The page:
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Author Topic: Engine Driven Water Pump  (Read 984 times)

Puddlebrook

  • Joined Jun 2020
  • Forest of Dean, Gloucestershire
Engine Driven Water Pump
« on: August 02, 2021, 01:14:59 pm »
I have a 1000 ltr water bowser which i'd like to connect to a water pump and use with a hose. What happens when the pump is running and I turn off the nozzle at the end of the hose.
Is there a pressure relief valve?
does it stop pumping?
does it keep pressurising until something explodes?

Also any recomendations on pump specifications would be nice. Need to water plants/crops during dry spells so would imagine high volume fairly low pressure. Thats just my guess.

Womble

  • Joined Mar 2009
  • Stirlingshire, Central Scotland
Re: Engine Driven Water Pump
« Reply #1 on: August 02, 2021, 03:05:23 pm »
Hi Puddlebrook,

That depends on the type of pump.

If it's a centrifugal pump (most likely), the water will just stop flowing. The pump will continue to run though, and will eventually heat up the water inside it which is going round and round but not actually pumping. If you're only doing that for short periods of time, like moving between containers it will be ok, but avoid doing it for long periods.

If it's a 'positive displacement' pump (unlikely), then that type do keep pressurising until something gives. For that reason, that type of pump usually has an internal relief valve which passes water back from the outlet to the inlet if you dead-head it.

Some systems come with a flow or pressure switch which will automatically detect that the hose is off, and then stop the pump for you.
Re specifications, "normal" domestic water pressure is usually a bit over 1 barg (you might also see 1 barg written as '10 metres of water head'), and normal flow out of a tap is something like 10 to 15 litres a minute, IIRC, so I'd use that as a starting point and go from there. If you want a bit more flow and pressure, specify a slightly larger pump, but the supplier should be able to help you select the right pump for your needs.

Hope that helps!
"All fungi are edible. Some fungi are only edible once." -Terry Pratchett

Puddlebrook

  • Joined Jun 2020
  • Forest of Dean, Gloucestershire
Re: Engine Driven Water Pump
« Reply #2 on: August 02, 2021, 03:17:48 pm »
Womble thanks for the reply

I wonder if I could fit a pressure relief valve that would feed back to the tank. It would only need to be slightly higher than the outlet pressure surely

Womble

  • Joined Mar 2009
  • Stirlingshire, Central Scotland
Re: Engine Driven Water Pump
« Reply #3 on: August 02, 2021, 04:18:00 pm »
Yes, you can certainly do that, if you think it's needed. Here's an example pump curve (sorry, it's a bit cluttered!):







The key piece of information is the minimum allowable flow. What you'd do is install the relief valve on the outlet of the pump, and pipe the relief discharge back into your bowser. Probably the best thing to do is to select a relief valve with a nut on top which adjusts the spring pressure, making sure that it is rated for up to the full shut-off head of the pump, and for the minimum allowable flowrate (in your case, this is going to be quite a small relief valve - probably no more than 3/4" diameter):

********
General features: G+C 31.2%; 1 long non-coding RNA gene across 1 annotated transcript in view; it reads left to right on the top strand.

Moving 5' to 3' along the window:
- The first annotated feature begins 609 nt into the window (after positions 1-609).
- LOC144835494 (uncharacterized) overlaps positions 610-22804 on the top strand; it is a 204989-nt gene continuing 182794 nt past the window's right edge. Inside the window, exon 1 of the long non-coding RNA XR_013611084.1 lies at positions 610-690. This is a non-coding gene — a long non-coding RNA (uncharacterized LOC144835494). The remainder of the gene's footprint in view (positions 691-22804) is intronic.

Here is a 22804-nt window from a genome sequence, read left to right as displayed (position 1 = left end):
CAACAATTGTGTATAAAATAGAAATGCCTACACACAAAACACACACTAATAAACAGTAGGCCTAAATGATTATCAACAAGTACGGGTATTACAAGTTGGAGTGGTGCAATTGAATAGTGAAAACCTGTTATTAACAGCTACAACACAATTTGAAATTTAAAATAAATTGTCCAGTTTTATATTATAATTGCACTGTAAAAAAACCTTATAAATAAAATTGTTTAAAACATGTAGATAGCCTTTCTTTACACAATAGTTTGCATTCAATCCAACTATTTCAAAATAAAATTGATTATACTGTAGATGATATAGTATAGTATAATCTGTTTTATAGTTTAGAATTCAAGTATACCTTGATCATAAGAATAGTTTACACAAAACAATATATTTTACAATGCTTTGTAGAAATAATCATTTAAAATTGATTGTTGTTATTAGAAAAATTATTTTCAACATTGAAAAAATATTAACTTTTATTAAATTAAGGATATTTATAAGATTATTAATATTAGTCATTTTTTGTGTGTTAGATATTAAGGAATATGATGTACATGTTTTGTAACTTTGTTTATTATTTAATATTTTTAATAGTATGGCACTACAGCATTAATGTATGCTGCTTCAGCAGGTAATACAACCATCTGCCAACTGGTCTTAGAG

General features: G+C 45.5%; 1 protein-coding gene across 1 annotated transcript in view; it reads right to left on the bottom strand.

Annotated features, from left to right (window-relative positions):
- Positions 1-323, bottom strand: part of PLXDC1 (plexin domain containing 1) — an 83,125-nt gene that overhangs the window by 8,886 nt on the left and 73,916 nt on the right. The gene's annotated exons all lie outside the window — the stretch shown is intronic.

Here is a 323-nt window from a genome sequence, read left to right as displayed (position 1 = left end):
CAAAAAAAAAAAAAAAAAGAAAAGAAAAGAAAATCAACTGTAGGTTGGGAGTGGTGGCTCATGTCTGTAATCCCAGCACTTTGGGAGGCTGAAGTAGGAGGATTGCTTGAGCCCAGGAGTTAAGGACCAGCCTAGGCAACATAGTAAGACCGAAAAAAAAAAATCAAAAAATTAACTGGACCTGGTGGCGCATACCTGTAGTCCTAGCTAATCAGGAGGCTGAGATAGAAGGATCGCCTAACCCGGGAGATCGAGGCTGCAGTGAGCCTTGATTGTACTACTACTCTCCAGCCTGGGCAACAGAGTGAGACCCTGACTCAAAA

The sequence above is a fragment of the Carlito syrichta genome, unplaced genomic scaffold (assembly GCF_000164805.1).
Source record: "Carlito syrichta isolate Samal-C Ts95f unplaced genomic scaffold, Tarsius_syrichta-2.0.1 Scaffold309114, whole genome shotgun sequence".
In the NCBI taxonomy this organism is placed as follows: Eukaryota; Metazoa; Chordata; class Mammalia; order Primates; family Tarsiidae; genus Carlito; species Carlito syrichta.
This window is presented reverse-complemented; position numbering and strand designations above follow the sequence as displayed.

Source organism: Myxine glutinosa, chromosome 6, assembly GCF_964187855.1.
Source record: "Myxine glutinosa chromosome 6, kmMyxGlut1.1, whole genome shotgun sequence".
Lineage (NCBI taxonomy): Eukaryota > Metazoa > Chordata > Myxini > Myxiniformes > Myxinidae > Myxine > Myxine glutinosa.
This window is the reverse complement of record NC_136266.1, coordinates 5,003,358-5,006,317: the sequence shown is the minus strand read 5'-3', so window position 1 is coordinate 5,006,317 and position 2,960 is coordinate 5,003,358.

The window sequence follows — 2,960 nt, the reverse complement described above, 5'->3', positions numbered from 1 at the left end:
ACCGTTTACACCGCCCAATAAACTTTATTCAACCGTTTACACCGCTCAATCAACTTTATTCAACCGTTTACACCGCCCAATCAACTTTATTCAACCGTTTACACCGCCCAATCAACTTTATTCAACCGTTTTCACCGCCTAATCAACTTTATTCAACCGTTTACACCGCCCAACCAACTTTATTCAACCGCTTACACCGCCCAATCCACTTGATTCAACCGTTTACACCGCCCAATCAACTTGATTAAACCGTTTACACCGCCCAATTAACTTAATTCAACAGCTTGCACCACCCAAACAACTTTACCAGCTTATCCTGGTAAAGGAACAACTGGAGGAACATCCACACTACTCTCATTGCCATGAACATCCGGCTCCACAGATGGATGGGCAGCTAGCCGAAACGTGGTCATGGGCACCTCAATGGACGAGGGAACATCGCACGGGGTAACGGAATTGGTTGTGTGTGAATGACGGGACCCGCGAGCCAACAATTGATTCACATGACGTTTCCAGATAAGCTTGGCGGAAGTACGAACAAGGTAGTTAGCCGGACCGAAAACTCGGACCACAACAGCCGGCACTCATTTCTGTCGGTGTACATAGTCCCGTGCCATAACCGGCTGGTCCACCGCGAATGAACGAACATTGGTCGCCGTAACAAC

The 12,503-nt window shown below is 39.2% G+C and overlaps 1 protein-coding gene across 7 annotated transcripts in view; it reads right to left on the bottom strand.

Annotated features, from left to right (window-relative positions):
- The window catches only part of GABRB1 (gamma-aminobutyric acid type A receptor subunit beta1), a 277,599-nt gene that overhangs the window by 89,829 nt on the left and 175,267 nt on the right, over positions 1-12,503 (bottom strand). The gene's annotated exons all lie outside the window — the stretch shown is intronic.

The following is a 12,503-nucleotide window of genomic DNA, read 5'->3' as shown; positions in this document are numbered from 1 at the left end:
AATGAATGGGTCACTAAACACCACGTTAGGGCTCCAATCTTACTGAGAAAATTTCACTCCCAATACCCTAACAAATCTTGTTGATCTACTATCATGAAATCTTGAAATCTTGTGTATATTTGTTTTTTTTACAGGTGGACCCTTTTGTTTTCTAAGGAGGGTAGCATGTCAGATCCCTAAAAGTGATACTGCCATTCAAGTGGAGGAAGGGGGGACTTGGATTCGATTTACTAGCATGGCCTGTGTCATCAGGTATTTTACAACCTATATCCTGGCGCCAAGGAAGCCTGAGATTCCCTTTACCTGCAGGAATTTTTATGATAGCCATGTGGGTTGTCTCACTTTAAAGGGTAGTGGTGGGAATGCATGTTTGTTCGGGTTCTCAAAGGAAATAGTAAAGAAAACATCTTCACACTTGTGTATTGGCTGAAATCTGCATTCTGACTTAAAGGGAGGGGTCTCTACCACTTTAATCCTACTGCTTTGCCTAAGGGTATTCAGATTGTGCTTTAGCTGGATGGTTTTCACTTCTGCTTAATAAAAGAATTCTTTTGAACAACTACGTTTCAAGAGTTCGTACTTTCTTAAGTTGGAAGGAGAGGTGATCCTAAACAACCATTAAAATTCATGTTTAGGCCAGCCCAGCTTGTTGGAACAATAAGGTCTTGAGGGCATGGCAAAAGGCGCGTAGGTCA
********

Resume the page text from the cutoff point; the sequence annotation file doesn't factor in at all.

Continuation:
Then all you do is to prime the pump, then whilst running it against a dead head, unscrew the adjuster nut until the valve lifts. Hopefully, now, when you use the hose, the relief valve will reseat because the pressure produced "moves along the pump curve", e.g. to the point marked "best efficiency point" - can you see that the pressure at that point is less than at the shut-off pressure?

Does that make sense?  I do this stuff for a living, but it's difficult to explain simply!

"All fungi are edible. Some fungi are only edible once." -Terry Pratchett

Puddlebrook

  • Joined Jun 2020
  • Forest of Dean, Gloucestershire
Re: Engine Driven Water Pump
« Reply #4 on: August 03, 2021, 12:20:13 pm »
Once again Womble, thank you for your reply

I'm an ex aircraft technician so I fully understand the design. The hardest thing will be finding the correct fittings. Water pumps appear to have barbed outlet fittings rather than threads.

Puddlebrook

  • Joined Jun 2020
  • Forest of Dean, Gloucestershire
Re: Engine Driven Water Pump
« Reply #5 on: August 03, 2021, 12:32:11 pm »
Womble, qiuick question
If I were to buy a 1 inch outlet pump what thread is likely to be on it? I'm guessing 1 inch BSP

Womble

  • Joined Mar 2009
  • Stirlingshire, Central Scotland
Re: Engine Driven Water Pump
« Reply #6 on: August 03, 2021, 12:52:22 pm »
It could vary, but if it's a 1" screwed thread, it will be BSP, yes.
"All fungi are edible. Some fungi are only edible once." -Terry Pratchett

chrismahon

  • Joined Dec 2011
  • Gascony, France
Re: Engine Driven Water Pump
« Reply #7 on: August 03, 2021, 01:08:55 pm »
We've just bought a pump from Lidl. Google PGPS 1100 A1. The inlet and outlet is 1" BSP, but it didn't have any outlet fittings so I bought a male/male 1"BSP fitting and added a 19mm push fit hose connector to it. Also have a 15mm. It is designed for exactly what you want- sucking out from a well or reservoir and pumping at high pressure to a distant point or a spray nozzle. Works a treat, but you must prime the pump before switching on so it is filled with a small watering can via removable plug. It probably pumps at a pressure which is near the limit of hosepipe connectors- 4.5 bar. The manual is available translated so you can get the technical details.

 

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